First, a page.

In this remarkable recording, C.S. Lewis shows why millions of readers have acclaimed him the greatest spokesman for Christianity in the twentieth century. In a resonant, baritone voice, Lewis explores the nature of the four Greek words that are translated love in English: "storge" (affection), "philia" (friendship), "eros" (sexual or romantic love) and "agape" (selfless love).But instead of giving us a dry, theological treatise, Lewis makes the subject extremely personal and practical by showing us how easily natural loves can go wrong and pollute our relationships. He shows that what we often tend to excuse as natural behavior is really selfish and destructive.
Lewis exposes these pitfalls in our loves in order to lead us to the solution, Godlike agape love that God has for men and women and the kind we must develop and nurture in our relationships.
As in his writing, Lewis doesn�t merely tell, he shows these loves in action with vivid and often humorous illustrations. The images are so realistically drawn and so alive you are sure to recognize someone you know or live with, or maybe even yourself.
"The chapter on charity (love of God) may be the best thing Lewis ever wrote about Christianity." (Amazon.com)
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Insightful Views on Love
Lewis's Own Voice: an Acquired Taste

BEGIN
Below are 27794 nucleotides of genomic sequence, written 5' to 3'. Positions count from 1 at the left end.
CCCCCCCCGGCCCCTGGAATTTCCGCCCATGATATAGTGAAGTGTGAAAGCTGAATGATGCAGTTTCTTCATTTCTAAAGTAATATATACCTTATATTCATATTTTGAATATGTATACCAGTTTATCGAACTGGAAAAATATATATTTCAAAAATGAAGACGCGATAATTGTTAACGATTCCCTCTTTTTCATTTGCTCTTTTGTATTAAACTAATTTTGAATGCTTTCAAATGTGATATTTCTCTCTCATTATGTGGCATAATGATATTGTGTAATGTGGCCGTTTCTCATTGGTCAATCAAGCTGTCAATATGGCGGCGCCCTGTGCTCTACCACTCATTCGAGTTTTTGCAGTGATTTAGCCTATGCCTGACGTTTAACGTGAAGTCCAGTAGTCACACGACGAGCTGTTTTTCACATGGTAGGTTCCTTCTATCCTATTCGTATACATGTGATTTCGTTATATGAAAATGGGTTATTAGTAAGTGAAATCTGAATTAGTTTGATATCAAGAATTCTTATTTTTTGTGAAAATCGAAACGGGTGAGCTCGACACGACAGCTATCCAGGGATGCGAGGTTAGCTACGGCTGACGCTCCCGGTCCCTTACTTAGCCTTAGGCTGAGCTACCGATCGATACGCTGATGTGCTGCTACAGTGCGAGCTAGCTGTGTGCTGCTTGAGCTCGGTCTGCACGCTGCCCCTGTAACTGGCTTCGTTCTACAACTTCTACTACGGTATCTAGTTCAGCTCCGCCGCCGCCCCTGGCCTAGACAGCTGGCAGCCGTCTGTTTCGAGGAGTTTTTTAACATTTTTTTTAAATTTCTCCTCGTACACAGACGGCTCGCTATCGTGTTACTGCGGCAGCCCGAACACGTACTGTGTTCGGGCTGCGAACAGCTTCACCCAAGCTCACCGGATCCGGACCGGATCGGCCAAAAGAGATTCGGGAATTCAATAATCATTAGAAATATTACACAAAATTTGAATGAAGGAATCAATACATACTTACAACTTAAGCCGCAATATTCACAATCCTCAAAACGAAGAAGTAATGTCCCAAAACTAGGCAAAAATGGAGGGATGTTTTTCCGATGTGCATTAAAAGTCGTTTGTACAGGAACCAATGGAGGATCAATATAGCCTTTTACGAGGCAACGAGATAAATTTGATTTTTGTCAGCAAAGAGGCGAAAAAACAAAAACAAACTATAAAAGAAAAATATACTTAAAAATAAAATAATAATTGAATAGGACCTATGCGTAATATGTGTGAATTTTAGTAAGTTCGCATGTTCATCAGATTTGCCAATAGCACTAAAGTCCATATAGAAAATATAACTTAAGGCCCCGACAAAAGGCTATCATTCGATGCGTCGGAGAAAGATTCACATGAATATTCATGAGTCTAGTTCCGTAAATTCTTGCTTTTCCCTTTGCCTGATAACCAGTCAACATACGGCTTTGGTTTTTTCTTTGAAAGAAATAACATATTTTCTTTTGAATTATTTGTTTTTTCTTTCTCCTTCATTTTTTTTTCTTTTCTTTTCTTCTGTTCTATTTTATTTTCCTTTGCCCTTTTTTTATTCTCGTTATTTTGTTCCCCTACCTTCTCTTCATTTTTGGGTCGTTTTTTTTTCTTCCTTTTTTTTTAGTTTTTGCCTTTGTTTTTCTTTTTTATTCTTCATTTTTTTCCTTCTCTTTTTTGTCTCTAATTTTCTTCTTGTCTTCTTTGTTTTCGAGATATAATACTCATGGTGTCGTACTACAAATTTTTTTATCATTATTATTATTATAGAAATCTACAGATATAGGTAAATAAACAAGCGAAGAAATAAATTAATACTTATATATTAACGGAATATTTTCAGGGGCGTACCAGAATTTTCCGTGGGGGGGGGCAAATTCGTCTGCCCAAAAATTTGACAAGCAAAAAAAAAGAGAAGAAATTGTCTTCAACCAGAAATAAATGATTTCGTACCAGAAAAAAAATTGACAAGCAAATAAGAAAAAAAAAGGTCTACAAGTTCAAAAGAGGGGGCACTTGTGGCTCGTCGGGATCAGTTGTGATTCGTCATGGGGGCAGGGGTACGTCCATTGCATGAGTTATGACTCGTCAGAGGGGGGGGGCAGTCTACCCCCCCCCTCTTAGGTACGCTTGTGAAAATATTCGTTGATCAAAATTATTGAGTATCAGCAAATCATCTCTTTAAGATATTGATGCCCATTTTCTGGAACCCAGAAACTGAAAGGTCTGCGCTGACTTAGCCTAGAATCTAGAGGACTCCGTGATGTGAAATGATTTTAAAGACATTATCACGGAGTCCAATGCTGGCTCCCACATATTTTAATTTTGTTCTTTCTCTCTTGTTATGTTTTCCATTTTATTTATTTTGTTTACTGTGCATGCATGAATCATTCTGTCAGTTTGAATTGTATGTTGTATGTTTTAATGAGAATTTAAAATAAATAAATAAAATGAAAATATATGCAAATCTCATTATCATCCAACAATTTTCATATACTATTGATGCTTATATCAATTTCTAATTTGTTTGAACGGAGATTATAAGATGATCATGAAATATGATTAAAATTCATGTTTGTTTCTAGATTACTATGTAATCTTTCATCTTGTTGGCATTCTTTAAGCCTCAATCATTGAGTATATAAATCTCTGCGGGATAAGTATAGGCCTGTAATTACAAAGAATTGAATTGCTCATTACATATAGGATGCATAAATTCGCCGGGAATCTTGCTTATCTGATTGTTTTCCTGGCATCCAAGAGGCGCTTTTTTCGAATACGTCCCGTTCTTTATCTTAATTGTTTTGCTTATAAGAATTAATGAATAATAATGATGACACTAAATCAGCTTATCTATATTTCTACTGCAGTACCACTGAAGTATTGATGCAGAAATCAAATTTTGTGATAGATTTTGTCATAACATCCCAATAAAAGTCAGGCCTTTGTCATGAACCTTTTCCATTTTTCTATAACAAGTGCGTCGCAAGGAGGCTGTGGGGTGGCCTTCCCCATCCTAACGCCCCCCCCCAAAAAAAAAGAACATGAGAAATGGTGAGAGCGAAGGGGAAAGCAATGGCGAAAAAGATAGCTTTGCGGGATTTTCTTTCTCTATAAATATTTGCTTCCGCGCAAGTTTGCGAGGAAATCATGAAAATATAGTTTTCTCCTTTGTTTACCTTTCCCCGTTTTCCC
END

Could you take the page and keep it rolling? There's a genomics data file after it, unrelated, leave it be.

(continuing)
C. S. Lewis is my favorite author, but I was almost horror-stricken the first time I heard his voice. He sounded to me like he was looking down his nose, and unfriendly. But I kept listening, mostly out of sheer novelty. And now, all sorts of qualties, tones, colors, nuances, and inflections have settled in and I find that not only do I enjoy his voice, but I almost can't understand how I had such an aversion to it. I think there's just been a lot lost in the lecture manner of 1950's Oxford/Cambridge, until what was excellent, clear, and forceful once comes off as cold and affected now. But in his day, nobody packed the house for lectures like Lewis. And it wasn't just his ideas, but his voice they loved. There are many accounts of this. So, if you are turned off at first, keep going and see if you don't end up loving it.I know, by the way, that this wasn't just a matter of "getting used to it" or forcing myself to like it because I like Lewis. Because I tried to apply the same acclimation to a particularly obnoxious narrator who happened to perform my favorite novel of all time. But try as I might, I couldn't take the guy.Lastly, if you find the commentary (I believe it's Dobson, but I could be wrong) before each of the loves to be jarring - as I did - you can order a CD version of these recordings plus two other CD's of Lewis reading a paper on The Pilgrim's Progress and a longish paper he wrote when he took his position at Cambridge, all for 20 bucks from the folks at Episcopal Media Center. They call the collection "C S Lewis Speaks His Mind." In addition to the extra material, the Four Loves recordings are presented without commentary. (I hope Audible doesn't mind my plugging their version here, but Audible doesn't have those other recordings available.) Just google "C S Lewis Speaks His Mind" and it'll pop right up.